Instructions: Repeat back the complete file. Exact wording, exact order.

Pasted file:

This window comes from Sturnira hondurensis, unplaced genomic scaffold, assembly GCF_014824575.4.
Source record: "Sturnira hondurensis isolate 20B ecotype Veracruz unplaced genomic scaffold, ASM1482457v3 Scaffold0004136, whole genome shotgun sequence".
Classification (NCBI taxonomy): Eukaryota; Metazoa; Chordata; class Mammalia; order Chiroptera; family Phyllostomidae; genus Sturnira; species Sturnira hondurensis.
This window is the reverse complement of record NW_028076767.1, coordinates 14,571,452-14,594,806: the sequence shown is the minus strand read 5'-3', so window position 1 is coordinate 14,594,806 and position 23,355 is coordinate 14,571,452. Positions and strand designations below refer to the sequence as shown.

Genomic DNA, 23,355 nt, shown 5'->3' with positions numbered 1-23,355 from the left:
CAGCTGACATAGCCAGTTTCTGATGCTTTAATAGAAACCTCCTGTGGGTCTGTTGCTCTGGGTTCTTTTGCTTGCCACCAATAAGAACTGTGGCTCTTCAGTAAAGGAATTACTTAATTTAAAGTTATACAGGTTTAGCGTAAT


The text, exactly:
This window comes from Sturnira hondurensis, unplaced genomic scaffold, assembly GCF_014824575.4.
Source record: "Sturnira hondurensis isolate 20B ecotype Veracruz unplaced genomic scaffold, ASM1482457v3 Scaffold0004136, whole genome shotgun sequence".
Classification (NCBI taxonomy): Eukaryota; Metazoa; Chordata; class Mammalia; order Chiroptera; family Phyllostomidae; genus Sturnira; species Sturnira hondurensis.
This window is the reverse complement of record NW_028076767.1, coordinates 14,571,452-14,594,806: the sequence shown is the minus strand read 5'-3', so window position 1 is coordinate 14,594,806 and position 23,355 is coordinate 14,571,452. Positions and strand designations below refer to the sequence as shown.

Genomic DNA, 23,355 nt, shown 5'->3' with positions numbered 1-23,355 from the left:
CAGCTGACATAGCCAGTTTCTGATGCTTTAATAGAAACCTCCTGTGGGTCTGTTGCTCTGGGTTCTTTTGCTTGCCACCAATAAGAACTGTGGCTCTTCAGTAAAGGAATTACTTAATTTAAAGTTATACAGGTTTAGCGTAAT